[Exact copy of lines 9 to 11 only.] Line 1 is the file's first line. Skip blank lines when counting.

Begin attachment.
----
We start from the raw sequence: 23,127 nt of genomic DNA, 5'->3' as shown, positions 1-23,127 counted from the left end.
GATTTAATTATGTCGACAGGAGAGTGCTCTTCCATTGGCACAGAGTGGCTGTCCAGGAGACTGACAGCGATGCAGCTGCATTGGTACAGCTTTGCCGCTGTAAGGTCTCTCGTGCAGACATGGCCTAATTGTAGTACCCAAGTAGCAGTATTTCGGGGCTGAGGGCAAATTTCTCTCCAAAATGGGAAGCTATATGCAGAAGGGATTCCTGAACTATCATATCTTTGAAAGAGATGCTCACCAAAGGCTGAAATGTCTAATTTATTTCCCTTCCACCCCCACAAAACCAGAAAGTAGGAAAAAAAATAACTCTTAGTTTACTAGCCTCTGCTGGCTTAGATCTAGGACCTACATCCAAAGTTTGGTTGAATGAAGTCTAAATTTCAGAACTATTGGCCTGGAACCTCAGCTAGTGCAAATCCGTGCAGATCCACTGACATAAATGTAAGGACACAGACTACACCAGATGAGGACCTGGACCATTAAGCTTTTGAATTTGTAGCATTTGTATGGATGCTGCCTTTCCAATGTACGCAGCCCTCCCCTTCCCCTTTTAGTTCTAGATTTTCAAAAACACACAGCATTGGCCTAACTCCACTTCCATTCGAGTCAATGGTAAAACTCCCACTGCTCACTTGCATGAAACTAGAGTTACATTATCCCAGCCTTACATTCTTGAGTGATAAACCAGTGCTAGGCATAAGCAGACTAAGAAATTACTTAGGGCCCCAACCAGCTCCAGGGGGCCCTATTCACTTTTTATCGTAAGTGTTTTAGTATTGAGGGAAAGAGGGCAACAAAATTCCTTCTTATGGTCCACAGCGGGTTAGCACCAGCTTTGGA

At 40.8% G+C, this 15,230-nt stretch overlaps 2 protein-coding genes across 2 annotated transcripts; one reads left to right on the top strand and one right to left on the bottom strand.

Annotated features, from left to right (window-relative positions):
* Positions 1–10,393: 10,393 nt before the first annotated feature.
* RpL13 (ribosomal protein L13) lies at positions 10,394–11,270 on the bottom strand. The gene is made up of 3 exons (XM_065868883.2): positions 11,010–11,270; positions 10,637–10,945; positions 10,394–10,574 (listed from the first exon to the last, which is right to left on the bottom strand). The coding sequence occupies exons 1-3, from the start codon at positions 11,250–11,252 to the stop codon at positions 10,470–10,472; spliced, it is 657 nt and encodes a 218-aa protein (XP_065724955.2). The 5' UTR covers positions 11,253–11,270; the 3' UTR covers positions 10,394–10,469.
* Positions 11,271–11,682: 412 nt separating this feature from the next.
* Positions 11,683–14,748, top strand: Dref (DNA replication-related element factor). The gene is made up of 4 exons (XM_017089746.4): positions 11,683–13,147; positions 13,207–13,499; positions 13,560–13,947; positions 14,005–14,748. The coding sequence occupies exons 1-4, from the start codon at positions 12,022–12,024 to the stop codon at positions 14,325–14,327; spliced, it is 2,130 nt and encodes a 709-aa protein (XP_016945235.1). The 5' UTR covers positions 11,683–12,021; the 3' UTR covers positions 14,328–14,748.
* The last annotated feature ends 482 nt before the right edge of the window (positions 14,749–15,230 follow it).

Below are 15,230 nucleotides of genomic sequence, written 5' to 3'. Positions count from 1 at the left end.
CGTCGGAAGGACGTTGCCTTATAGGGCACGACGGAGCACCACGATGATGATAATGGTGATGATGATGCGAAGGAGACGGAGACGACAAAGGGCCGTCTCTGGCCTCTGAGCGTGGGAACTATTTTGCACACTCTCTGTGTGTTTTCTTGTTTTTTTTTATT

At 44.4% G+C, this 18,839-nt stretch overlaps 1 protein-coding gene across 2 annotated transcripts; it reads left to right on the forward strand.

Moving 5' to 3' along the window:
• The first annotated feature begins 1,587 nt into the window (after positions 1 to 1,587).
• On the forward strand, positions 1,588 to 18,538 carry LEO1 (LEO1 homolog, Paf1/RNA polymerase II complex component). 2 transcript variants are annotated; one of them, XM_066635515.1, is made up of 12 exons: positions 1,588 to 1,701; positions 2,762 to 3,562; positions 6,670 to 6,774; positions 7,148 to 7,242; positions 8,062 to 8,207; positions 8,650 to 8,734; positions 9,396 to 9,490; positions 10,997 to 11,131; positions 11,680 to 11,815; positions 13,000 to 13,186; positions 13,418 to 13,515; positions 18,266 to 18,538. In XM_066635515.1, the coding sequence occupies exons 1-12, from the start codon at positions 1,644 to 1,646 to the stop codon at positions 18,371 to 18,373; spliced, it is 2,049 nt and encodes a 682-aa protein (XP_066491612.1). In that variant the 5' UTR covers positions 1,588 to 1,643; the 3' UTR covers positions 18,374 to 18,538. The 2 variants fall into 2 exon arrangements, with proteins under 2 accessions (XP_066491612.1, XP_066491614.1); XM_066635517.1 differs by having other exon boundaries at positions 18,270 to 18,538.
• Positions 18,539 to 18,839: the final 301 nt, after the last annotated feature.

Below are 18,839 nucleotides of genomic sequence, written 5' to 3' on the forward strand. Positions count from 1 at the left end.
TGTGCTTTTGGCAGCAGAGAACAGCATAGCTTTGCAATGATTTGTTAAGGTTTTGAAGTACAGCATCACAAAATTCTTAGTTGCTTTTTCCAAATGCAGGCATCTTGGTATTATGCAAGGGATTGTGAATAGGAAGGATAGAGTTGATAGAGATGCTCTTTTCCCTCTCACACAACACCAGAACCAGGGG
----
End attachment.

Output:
* The last annotated feature ends 482 nt before the right edge of the window (positions 14,749–15,230 follow it).

Below are 15,230 nucleotides of genomic sequence, written 5' to 3'. Positions count from 1 at the left end.
CGTCGGAAGGACGTTGCCTTATAGGGCACGACGGAGCACCACGATGATGATAATGGTGATGATGATGCGAAGGAGACGGAGACGACAAAGGGCCGTCTCTGGCCTCTGAGCGTGGGAACTATTTTGCACACTCTCTGTGTGTTTTCTTGTTTTTTTTTATT